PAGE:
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Jury To Decide Florida EMS 'Whistleblower' Case

When a federal jury begins deliberations today, it'll have to decide if a Collier EMS Medflight pilot was retaliated against for blowing the whistle on safety problems, mismanagement and racial bigotry.

Or was he simply a disgruntled employee airing his gripes?

Those were the differing portrayals emerging during three days of testimony presented by attorneys for EMS Paramedic and Pilot Mark Holmes and Collier County commissioners.

They rested their cases Thursday, with the plaintiff calling 11 witnesses and the defense about a half-dozen.

After closing arguments today, U.S. District Judge Charlene Honeywell will instruct jurors on the law, asking them to decide if Holmes suffered an "adverse employment action" under the Florida Whistleblower's Act and the federal Family Medical Leave Act, and if that retaliation was caused by his Dec. 18, 2007, "whistleblower" letter.

If jurors say "yes," they will be asked to decide how much to award in damages. Holmes testified he lost $17,162.96 when he was demoted to EMT. He said his hours were changed, causing him to lose a $55,000 yearly job in September 2008 as an accounts manager at a local pool company.

Testimony showed Holmes was fired, accused of flying too low over the Great Dock Canoe Race in May 2008, then reinstated and later cleared by the Federal Aviation Administration. Jurors heard he was forced to work 56 hours weekly to earn the same salary, relegated to cleaning toilets, emptying trash and stuffing folders, and had to wait until October 2009 to return to flying after his August 2008 reinstatement, which required a psychiatric test and safety training that was delayed.

On Thursday, Holmes withstood more than an hour of cross- examination. Although defense attorney Mark Levitt showed the FAA found no violations by Collier Emergency Medical Services, Holmes testified county employees covered up violations.

"It's keeping two sets of books," Holmes said of Chief Jeff Page, director of operations, who heads the department despite having no flight experience. "It could have affected the FAA shutting us down."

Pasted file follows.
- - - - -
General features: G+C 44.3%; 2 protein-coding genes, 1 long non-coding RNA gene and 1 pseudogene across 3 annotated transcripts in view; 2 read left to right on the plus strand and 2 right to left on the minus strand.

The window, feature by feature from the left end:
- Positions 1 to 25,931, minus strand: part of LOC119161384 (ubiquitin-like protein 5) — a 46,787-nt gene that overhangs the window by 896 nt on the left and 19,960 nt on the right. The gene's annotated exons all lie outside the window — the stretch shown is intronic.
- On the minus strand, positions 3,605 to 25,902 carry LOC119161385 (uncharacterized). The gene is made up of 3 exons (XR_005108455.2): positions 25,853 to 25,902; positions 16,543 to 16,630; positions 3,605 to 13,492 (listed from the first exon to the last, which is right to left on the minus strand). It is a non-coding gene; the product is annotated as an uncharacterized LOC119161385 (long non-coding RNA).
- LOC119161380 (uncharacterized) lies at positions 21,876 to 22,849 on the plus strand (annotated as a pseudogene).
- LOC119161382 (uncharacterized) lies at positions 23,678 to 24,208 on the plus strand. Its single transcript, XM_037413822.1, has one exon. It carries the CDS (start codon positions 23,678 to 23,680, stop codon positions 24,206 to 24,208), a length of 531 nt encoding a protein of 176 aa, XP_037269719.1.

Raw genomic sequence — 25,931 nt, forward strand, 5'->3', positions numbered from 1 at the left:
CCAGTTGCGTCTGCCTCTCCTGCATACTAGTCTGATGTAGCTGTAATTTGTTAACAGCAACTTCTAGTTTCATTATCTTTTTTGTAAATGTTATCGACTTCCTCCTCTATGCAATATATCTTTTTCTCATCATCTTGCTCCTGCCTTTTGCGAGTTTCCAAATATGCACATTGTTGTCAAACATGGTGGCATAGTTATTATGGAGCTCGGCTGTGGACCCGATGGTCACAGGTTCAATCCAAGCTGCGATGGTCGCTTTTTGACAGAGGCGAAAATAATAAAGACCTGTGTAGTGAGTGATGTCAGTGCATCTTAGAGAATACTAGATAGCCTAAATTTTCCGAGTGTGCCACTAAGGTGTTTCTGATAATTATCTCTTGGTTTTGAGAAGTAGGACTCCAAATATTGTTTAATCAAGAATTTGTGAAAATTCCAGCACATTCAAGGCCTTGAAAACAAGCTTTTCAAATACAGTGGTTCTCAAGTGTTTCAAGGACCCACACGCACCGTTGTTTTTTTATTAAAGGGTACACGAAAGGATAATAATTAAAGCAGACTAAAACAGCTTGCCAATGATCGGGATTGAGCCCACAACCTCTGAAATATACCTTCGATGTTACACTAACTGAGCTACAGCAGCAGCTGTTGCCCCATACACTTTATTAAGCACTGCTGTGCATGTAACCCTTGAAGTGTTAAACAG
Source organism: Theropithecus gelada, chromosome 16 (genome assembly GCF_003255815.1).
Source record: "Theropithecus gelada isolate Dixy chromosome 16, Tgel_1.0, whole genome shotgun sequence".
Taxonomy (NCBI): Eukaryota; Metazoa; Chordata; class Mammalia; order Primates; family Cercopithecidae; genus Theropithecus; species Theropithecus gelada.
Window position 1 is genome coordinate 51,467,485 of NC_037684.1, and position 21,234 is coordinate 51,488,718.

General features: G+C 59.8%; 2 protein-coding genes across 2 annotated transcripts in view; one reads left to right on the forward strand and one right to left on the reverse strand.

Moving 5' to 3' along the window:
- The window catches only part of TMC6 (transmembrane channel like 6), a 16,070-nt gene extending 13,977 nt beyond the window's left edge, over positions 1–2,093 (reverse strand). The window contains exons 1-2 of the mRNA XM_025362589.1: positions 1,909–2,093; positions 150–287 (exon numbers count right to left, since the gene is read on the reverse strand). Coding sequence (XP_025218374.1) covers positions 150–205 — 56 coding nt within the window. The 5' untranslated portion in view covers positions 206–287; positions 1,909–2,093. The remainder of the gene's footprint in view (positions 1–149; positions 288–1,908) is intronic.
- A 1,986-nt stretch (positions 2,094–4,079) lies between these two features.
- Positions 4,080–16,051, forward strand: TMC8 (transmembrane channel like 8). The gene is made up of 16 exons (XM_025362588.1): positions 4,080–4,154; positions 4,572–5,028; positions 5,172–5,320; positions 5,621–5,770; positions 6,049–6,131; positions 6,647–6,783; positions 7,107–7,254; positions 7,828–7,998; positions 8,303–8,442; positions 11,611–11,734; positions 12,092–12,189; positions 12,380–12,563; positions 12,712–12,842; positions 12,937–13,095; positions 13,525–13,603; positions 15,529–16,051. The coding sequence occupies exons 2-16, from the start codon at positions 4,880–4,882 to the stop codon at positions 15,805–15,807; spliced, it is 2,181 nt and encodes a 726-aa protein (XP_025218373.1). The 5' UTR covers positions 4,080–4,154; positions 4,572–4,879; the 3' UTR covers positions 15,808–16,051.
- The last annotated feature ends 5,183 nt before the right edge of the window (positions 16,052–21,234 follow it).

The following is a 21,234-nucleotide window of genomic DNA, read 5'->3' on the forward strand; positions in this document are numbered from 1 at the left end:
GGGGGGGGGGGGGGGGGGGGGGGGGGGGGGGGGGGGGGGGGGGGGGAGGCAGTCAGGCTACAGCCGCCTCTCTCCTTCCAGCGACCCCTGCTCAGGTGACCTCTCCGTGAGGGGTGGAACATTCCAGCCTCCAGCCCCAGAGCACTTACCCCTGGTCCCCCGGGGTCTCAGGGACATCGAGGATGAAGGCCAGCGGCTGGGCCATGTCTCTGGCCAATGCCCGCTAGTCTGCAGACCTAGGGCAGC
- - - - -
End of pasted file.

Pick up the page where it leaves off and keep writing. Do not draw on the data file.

"I believe they all lied. That's why it wasn't uncovered," he added.

At times, when Holmes' answers weren't beneficial to the defense, Levitt sarcastically cut him off. But Holmes remained calm and polite as Page sat stonefaced at the defense table.

Holmes, 52, of Bonita Springs, sued the county in 2009, seeking reinstatement to his job of 10 years, alleging he was punished for exposing problems. But Levitt on Thursday tried to dispute that.

"It's not illegal to talk in a disparaging manner ... is it?" Levitt said of his allegations that bosses were unprofessional, making accusations against pilots.

Holmes agreed, but contended EMS employees were accused by their bosses of committing crimes, including sabotaging helicopters - equipment failures later linked to a simple error.

"To just blatantly accuse one of our pilots of doing something that could kill people was just blatantly incorrect," Holmes said.

Levitt also downplayed the racial bigotry accusations that Holmes made against EMS Maintenance Director Ram Bagwhandass. However, Holmes maintained that remarks by Bagwhandass were "completely inappropriate" and detrimental to morale.

He also contended he was prohibited from speaking to Bagwhandass about safety concerns. Levitt pointed out there were no problems during that period.

"Just because there were no safety issues doesn't mean it's right," Holmes said of being forced to relay concerns through another employee, even if he sat next to Bagwhandass.

Chief Pilot Terry Henderson, head of helicopter operations and a defense witness, later testified Holmes misunderstood his mandate.

Although Levitt disputed Holmes' contention that three of four pilots left because of dissatisfaction with Henderson, Holmes stood by his claim.

Levitt portrayed Holmes as critical of Henderson. Holmes maintained he never called him incompetent, adding he was just "tactful ... upfront and honest."

"I think people realized it was a mistake to put him in that position," he said, noting that was the opinion of all pilots, Page and EMS Director Dan Summers.


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